Mike Lowell: Tearing things up on a minor league rehab assignment, the Rangers reportedly still have some interest.  The Red Sox are expected to activate him from the disabled list on Friday and will seek a trade partner well into Saturday afternoon.

Miguel Tejada: The Padres reached a deal for Tejada on Thursday, sending minor league right-hander Wynn Pelzer to Baltimore.  Pelzer, 24, had a 4.20 ERA and 1.66 WHIP over 94 1/3 innings this season at Double-A San Antonio.

Jorge Cantu: The Marlins dealt Cantu to the Rangers on Thursday afternoon for minor league right-handers Evan Reed and Omar Poveda.  Neither are promising prospects, but Cantu isn’t exactly a high-impact hitter.

Matt Capps: The Nationals closer has drawn only mild interest despite strong numbers this season in Washington.  The Twins are known to be in the running and are reportedly engaging in discussions for the right-hander.

President Obama pardons Willie McCovey

SAN FRANCISCO, CA - APRIL 06:  San Francisco Giants legend Willie McCovey  waves to the crowd while seating between Jeff Kent (L) and Willie Mays during a ceremony honoring Buster Posey for winning the 2012 National League MVP before the Giants game against the St. Louis Cardinals at AT&T Park on April 6, 2013 in San Francisco, California.  (Photo by Ezra Shaw/Getty Images)
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The big presidential pardon news today concerns the commutation of Chelsea Manning’s sentence. We’ll leave that aside. For our purposes, know that someone in the world of baseball was pardoned: Willie McCovey.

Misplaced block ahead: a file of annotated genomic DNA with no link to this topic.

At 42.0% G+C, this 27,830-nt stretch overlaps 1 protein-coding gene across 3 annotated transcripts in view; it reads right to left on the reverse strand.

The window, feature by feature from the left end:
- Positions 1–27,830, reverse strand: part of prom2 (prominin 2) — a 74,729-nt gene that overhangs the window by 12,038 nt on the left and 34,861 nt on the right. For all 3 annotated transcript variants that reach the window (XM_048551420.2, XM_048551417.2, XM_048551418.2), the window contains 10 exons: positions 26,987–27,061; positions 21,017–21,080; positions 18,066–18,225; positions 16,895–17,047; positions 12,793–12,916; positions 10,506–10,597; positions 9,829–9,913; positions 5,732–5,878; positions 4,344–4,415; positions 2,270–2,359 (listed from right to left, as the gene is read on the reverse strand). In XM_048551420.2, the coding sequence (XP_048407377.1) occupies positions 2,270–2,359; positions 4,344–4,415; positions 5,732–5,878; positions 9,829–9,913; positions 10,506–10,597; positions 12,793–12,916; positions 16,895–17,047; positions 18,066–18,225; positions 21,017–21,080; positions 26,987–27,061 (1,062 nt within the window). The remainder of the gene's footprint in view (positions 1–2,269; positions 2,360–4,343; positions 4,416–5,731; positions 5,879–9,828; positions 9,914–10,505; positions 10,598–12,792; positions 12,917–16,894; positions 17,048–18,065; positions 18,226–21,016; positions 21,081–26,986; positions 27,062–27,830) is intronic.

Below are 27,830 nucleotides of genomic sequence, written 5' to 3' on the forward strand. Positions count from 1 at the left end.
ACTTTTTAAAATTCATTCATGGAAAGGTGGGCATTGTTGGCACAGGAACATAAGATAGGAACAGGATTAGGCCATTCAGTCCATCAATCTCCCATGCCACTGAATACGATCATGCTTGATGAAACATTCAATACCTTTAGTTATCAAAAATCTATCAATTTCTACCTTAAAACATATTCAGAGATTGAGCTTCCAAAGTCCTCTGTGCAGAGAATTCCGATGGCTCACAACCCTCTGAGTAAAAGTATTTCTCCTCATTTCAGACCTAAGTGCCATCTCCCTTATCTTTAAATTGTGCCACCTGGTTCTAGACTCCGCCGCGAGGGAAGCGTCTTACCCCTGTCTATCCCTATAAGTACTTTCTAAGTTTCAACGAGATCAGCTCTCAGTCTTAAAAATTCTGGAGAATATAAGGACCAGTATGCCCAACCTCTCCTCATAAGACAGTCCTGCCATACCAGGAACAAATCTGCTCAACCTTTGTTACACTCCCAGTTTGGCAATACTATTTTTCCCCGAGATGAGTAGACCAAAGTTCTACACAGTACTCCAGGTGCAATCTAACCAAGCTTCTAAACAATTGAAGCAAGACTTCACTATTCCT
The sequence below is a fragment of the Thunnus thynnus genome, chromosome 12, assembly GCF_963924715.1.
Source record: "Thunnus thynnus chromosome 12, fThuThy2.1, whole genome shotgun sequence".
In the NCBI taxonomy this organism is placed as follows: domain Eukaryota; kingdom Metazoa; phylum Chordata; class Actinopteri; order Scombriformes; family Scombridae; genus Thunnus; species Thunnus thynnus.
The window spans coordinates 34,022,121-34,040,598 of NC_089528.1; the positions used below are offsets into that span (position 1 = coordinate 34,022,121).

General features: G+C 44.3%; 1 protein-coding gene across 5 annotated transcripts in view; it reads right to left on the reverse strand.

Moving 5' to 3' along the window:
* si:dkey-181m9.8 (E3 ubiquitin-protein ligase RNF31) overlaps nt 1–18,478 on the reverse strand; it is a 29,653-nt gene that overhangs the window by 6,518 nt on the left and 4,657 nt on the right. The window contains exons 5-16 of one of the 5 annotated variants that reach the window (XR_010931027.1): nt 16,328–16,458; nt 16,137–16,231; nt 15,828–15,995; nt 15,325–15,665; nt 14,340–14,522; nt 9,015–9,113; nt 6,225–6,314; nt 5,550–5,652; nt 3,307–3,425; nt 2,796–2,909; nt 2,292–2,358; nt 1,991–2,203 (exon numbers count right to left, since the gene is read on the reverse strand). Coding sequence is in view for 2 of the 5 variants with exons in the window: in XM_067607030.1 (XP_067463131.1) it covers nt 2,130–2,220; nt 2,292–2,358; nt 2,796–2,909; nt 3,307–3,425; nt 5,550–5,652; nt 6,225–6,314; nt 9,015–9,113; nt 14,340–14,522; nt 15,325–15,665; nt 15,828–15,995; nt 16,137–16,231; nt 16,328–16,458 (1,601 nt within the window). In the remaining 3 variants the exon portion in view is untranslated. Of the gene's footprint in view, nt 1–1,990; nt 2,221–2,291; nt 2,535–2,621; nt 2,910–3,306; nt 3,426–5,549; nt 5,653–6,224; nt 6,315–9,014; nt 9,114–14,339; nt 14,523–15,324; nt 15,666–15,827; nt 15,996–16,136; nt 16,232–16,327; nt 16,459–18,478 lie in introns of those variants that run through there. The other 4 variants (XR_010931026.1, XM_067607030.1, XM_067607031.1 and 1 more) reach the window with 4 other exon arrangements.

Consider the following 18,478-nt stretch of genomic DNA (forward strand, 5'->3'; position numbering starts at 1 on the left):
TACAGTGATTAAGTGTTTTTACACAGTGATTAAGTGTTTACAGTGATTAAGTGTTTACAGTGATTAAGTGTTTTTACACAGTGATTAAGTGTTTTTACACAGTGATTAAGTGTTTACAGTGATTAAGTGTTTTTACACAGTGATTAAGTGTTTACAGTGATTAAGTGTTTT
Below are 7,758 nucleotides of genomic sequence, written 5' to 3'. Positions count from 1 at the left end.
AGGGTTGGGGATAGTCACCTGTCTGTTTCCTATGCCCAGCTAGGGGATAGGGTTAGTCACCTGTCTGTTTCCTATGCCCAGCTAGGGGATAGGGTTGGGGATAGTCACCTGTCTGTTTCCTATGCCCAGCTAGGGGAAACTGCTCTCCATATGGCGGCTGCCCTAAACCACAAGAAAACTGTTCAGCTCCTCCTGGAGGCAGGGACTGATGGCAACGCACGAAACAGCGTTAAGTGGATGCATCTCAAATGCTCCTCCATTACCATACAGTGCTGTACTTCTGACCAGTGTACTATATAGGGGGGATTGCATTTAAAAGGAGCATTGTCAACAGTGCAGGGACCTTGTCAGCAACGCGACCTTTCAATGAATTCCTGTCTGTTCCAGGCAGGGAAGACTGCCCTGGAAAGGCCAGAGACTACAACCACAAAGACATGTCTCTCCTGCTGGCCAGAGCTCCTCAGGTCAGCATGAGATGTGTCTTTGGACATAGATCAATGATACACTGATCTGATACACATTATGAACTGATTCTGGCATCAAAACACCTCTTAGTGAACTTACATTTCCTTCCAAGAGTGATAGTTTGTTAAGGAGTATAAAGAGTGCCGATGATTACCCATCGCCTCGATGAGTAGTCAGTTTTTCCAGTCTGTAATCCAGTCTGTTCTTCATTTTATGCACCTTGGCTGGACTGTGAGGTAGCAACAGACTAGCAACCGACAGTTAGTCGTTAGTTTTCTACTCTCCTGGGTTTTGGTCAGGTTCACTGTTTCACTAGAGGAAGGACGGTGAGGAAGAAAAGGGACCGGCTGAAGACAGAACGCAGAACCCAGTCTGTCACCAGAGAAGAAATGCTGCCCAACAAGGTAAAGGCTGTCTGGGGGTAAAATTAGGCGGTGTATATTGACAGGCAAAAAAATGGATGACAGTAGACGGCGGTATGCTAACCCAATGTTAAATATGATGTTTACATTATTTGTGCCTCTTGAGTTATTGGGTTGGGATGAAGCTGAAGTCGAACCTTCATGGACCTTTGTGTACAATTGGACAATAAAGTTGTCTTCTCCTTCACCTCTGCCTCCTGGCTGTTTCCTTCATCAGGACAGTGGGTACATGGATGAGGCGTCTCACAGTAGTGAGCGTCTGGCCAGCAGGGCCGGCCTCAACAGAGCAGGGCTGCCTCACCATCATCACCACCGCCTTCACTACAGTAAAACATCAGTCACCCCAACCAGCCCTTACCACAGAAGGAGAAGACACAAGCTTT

Yes, Hall of Famer Willie McCovey, who in 1995 pleaded guilty to income tax fraud related to the non-reporting of income received from memorabilia and autograph shows. Duke Snider pleaded guilty alongside McCovey. They were given two years probation and fines of $5,000. Snider died in 2011. McCovey still works with the San Francisco Giants as a senior advisor and goodwill ambassador.

President Obama’s release of McCovey’s pardon was pretty succinct. But it’s enough to scrub the record of one of the greatest sluggers of all time.

 

Jake Diekman will miss at least half of the 2017 season

TORONTO, ON - OCTOBER 9: Jake Diekman #41 of the Texas Rangers works against the Toronto Blue Jays in the sixth inning during game three of the American League Division Series at Rogers Centre on October 9, 2016 in Toronto, Canada. (Photo by Tom Szczerbowski/Getty Images)
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Rangers reliever Jake Diekman will have surgery on January 25 to help alleviate ulcerative colitis, an inflammatory bowel disease. As a result, the lefty will miss at least half of the 2017 regular season, Jeff Wilson of the Fort Worth Star-Telegram reports. Diekman was diagnosed with the illness when he was 11 years old. He has brought awareness to the Crohn’s and Colitis Foundation of America with a “Gut It Out” campaign.

Diekman, who turns 30 years old on Saturday, finished the 2016 campaign with a 3.40 ERA and a 59/26 K/BB ratio in 53 innings. He came to the Rangers from the Phillies in the Cole Hamels trade on July 31, 2015.

The Rangers and Diekman avoided arbitration last Friday, agreeing to a $2.55 million salary for the 2017 season.